New Zealander and war gaming enthusiast Robert Dunlop recreates the ‘Battle of the Marne’, the decisive battle that became WWI’s turning point, on top of three huge tables.
Mr. Dunlop is joined by some of his friends in this extraordinary feat. For his ‘Battle of the Marne’ recreation, the gaming aficionado used over 10,000 six-millimeter figures each painstakingly painted to correctly represent each of the regiments who fought in the said battle.
Among his mini-figures are the Cuirassiers and the French infantry who still wore red pantaloons to battle, rallied behind officers with drawn swords all the while carrying their unfurled banner with a drummer boy following behind during the early days of WWI. He also has a massive number of German artillery – 400 stands in counting – to represent the power the Allies were going against during the Battle of the Marne. The German artillery stands are also a blunt reminder of the firepower the two warring sides deployed during the said campaign.
Inspiration Behind the Miniature Battle of the Marne
Robert Dunlop was inspired to recreated ‘The battle of the Marne’ because of the stories he heard from his grandfather.
According to him, as a little boy, he would often sit on his grandfather’s feet as he recounted the events of the war. Nevertheless, the old man always used a third person’s point of view in his stories giving out a hint that there was something terrible in that war that he didn’t want to dwell upon.
Robert Dunlop had to go through five years of meticulous investigation and planning before he, and his team of friends, was able to bring back the ‘Battle of the Marne’ back to life, though, in a miniature display.
But why this particular struggle?
Mr. Dunlop pointed out that the ‘Battle of the Marne’ really lived up to its other name — the ‘Miracle of the Marne’. The Germans were relentless in their assaults against the combined forces of the British and the French in their want to capture Paris. After days of demoralizing retreat, the Allies did a surprising counterattack that took the Germans off guard. That, finally, led to their defeat.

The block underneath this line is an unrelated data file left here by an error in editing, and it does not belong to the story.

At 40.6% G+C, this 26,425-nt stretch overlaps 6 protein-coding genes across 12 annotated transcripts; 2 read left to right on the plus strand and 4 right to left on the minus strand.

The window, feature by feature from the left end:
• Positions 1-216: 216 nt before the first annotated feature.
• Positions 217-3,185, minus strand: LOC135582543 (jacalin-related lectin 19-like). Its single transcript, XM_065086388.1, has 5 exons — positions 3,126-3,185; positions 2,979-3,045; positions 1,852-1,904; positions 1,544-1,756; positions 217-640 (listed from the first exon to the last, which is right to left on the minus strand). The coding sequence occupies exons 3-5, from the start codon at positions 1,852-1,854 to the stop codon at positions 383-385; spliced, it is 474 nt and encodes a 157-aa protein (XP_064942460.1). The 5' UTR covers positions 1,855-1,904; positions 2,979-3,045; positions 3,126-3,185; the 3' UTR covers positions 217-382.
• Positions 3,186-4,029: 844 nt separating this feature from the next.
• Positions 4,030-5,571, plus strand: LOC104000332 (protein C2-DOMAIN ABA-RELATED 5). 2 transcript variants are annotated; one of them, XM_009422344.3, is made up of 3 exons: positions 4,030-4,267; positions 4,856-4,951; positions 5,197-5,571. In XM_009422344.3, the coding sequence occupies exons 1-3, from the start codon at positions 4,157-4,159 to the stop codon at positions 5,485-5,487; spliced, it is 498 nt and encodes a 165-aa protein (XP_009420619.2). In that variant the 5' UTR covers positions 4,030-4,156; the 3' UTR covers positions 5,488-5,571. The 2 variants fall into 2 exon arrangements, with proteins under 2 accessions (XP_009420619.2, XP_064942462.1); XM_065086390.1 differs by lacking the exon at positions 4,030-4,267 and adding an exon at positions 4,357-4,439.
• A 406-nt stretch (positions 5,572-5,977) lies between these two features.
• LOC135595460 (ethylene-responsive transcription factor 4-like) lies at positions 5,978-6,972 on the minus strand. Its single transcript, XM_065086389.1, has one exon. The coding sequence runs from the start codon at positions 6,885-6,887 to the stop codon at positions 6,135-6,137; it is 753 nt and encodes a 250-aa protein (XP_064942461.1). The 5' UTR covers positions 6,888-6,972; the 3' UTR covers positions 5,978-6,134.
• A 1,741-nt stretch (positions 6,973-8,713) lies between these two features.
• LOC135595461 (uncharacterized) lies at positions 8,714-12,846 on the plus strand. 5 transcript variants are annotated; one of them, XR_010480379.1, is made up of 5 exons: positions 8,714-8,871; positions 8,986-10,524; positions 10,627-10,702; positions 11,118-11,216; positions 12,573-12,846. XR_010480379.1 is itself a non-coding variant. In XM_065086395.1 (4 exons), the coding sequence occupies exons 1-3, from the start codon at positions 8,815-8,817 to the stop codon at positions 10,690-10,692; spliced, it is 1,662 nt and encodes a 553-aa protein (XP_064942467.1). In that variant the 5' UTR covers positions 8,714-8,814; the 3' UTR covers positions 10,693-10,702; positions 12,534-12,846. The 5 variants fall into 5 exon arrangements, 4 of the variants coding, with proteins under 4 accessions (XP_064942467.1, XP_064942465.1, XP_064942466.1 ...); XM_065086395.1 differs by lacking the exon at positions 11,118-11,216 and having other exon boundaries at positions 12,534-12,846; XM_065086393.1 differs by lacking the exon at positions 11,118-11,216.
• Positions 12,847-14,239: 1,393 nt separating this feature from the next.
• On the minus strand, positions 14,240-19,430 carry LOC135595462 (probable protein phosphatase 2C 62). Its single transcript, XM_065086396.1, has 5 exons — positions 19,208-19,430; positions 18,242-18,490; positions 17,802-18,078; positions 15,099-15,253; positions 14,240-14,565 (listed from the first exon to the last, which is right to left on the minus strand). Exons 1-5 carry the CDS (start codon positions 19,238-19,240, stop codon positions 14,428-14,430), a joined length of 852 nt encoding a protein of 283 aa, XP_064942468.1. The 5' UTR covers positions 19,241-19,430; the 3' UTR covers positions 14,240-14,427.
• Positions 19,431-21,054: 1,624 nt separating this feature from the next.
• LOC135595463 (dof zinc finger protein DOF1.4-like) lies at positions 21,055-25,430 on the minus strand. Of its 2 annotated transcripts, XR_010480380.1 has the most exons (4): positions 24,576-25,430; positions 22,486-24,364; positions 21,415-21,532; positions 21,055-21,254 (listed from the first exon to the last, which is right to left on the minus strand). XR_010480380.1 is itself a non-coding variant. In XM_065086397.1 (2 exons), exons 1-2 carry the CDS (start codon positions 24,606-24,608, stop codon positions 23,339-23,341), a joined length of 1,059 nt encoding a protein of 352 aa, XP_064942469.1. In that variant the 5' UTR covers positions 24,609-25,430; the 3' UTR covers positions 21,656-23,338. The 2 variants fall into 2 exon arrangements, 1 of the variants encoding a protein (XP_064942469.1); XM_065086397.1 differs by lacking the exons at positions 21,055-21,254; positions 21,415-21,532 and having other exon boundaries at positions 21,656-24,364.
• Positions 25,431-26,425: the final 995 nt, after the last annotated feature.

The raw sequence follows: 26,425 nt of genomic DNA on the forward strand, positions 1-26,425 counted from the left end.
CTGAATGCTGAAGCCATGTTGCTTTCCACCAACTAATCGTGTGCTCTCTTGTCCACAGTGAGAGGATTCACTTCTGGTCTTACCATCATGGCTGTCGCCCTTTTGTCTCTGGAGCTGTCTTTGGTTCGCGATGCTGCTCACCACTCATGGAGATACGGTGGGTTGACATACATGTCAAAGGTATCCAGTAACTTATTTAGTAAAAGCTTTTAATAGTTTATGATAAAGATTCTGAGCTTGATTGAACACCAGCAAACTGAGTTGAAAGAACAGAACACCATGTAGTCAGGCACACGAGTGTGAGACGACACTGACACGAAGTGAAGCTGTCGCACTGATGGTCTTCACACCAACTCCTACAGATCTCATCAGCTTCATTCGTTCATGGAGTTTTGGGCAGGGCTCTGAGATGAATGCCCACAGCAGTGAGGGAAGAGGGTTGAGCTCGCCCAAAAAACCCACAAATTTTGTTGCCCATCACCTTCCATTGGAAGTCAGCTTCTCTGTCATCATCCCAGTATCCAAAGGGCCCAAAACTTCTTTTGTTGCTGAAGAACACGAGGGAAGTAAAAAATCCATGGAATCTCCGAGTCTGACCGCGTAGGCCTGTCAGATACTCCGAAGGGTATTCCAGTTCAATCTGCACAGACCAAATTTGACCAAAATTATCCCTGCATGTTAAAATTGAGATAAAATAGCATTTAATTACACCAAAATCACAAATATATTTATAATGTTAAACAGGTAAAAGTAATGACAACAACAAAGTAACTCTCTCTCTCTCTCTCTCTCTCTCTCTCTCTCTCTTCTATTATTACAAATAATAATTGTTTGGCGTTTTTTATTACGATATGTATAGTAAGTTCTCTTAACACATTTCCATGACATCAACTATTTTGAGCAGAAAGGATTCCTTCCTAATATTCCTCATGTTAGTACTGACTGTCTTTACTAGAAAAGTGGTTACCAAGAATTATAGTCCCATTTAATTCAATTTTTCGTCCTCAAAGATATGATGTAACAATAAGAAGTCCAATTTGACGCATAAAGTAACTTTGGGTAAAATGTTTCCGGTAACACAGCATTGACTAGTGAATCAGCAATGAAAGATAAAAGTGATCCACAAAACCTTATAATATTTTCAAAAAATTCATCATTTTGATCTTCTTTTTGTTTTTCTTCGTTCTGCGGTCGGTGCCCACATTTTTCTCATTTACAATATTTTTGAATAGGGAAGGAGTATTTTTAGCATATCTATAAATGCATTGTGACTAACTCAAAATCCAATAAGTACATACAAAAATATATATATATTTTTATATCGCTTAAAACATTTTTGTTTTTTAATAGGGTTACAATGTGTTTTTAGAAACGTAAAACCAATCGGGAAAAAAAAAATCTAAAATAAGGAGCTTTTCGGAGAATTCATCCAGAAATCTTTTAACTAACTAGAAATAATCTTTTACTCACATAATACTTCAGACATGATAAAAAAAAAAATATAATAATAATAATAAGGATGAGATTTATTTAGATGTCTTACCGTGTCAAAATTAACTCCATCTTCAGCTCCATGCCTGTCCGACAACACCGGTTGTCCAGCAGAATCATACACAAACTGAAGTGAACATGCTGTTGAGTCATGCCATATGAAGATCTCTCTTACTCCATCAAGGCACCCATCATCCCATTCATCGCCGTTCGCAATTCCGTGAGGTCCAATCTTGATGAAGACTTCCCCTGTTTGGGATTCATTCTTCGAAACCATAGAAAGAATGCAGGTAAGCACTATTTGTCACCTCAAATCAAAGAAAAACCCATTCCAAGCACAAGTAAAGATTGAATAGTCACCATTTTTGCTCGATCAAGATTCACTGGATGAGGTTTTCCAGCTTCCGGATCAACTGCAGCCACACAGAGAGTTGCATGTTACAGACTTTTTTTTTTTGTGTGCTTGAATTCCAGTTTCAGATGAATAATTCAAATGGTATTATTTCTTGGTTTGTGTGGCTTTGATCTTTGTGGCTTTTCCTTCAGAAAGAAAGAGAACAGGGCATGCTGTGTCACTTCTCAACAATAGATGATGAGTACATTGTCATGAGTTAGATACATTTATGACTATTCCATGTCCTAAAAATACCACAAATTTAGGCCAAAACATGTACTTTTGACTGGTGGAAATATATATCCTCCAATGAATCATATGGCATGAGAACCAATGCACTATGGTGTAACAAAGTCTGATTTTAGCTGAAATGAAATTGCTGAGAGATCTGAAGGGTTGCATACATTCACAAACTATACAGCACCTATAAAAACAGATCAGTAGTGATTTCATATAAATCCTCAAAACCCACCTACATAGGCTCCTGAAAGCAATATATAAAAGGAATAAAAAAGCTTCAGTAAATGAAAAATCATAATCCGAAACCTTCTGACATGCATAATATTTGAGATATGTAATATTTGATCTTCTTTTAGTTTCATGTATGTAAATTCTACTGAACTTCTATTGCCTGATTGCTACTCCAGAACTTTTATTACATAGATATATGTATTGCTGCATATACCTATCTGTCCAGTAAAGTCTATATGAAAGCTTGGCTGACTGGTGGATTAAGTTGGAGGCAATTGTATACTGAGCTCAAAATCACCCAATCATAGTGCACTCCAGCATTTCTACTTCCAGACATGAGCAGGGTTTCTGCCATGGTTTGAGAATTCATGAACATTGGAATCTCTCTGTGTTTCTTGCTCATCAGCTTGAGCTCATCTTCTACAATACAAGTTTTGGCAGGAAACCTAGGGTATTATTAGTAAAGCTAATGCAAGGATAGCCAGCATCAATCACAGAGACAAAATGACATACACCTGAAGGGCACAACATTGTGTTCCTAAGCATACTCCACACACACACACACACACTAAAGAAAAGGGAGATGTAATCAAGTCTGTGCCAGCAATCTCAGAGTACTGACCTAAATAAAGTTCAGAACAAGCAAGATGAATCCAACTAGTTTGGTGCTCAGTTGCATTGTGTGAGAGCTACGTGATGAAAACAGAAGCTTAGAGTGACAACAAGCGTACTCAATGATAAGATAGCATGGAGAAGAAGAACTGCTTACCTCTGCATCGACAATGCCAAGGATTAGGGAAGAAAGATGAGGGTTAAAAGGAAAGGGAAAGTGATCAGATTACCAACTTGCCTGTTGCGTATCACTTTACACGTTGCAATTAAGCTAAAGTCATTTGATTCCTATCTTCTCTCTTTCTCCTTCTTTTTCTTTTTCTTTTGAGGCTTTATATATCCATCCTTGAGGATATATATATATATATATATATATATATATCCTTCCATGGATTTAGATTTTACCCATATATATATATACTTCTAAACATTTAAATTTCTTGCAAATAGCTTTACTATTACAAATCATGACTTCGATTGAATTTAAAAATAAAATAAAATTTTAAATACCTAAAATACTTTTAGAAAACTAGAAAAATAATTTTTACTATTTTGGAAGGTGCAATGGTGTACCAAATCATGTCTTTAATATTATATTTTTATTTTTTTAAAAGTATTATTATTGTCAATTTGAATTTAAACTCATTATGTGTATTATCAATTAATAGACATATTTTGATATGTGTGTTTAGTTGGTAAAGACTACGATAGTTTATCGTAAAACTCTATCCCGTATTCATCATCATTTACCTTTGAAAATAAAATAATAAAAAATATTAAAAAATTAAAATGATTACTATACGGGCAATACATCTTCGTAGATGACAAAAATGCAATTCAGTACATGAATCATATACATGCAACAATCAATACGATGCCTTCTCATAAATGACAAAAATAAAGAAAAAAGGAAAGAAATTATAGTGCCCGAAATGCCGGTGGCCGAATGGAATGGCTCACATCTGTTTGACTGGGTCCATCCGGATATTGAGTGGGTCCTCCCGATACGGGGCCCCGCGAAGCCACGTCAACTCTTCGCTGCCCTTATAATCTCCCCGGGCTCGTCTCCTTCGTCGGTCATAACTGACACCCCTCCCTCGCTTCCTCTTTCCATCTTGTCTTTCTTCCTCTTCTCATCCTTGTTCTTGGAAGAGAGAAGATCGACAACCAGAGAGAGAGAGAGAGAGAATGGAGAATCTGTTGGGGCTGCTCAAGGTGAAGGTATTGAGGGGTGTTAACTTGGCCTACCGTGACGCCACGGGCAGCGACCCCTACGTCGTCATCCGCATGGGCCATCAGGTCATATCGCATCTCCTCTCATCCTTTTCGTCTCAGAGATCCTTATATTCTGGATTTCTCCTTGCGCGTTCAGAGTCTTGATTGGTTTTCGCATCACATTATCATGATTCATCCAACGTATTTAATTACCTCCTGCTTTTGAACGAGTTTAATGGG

Mr. Dunlop further added that seeing the whole ‘Battle of the Marne’ laid out, one’s mind couldn’t really conceive how the ‘Miracle of the Marne’ happened. But it did. Aside from these, his desire to recreate the battle is partly because it was a turning struggle within WWI.
Up to that point, all the French and British did was to retreat. Besides, it was the campaign that saved France, Mr. Dunlop said.
This month, Mr. Dunlop’s mini ‘Battle of the Marne’ will be moved from the chateau in Dormans – where he assembled it – to the battle’s official memorial chapel in the said town. It will coincide with the town of Dormans’ commemoration of the ‘Battle of the Marne’ which will be marked with a reenactment of the epic campaign.
Aside from the this particular battle, Robert Dunlop also plans to do miniatures of the other key points of the Great War like the Somme and the Passchendaele.